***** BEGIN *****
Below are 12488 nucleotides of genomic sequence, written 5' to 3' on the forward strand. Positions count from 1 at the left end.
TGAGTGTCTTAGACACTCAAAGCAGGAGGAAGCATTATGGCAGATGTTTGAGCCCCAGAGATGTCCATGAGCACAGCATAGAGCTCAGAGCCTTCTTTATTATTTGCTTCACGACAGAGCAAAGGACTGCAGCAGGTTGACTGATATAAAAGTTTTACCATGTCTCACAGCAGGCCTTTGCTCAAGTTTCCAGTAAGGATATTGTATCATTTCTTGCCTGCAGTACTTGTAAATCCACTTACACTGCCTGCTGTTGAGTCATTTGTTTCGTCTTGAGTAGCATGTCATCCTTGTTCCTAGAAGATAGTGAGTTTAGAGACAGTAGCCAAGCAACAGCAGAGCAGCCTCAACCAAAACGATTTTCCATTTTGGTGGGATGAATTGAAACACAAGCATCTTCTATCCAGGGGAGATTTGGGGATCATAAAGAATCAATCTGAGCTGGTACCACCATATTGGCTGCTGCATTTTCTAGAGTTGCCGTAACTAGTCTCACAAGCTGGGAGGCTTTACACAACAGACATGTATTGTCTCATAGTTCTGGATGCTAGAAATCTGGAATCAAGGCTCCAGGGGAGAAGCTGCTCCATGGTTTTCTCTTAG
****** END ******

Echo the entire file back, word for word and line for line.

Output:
Below are 12488 nucleotides of genomic sequence, written 5' to 3' on the forward strand. Positions count from 1 at the left end.
TGAGTGTCTTAGACACTCAAAGCAGGAGGAAGCATTATGGCAGATGTTTGAGCCCCAGAGATGTCCATGAGCACAGCATAGAGCTCAGAGCCTTCTTTATTATTTGCTTCACGACAGAGCAAAGGACTGCAGCAGGTTGACTGATATAAAAGTTTTACCATGTCTCACAGCAGGCCTTTGCTCAAGTTTCCAGTAAGGATATTGTATCATTTCTTGCCTGCAGTACTTGTAAATCCACTTACACTGCCTGCTGTTGAGTCATTTGTTTCGTCTTGAGTAGCATGTCATCCTTGTTCCTAGAAGATAGTGAGTTTAGAGACAGTAGCCAAGCAACAGCAGAGCAGCCTCAACCAAAACGATTTTCCATTTTGGTGGGATGAATTGAAACACAAGCATCTTCTATCCAGGGGAGATTTGGGGATCATAAAGAATCAATCTGAGCTGGTACCACCATATTGGCTGCTGCATTTTCTAGAGTTGCCGTAACTAGTCTCACAAGCTGGGAGGCTTTACACAACAGACATGTATTGTCTCATAGTTCTGGATGCTAGAAATCTGGAATCAAGGCTCCAGGGGAGAAGCTGCTCCATGGTTTTCTCTTAG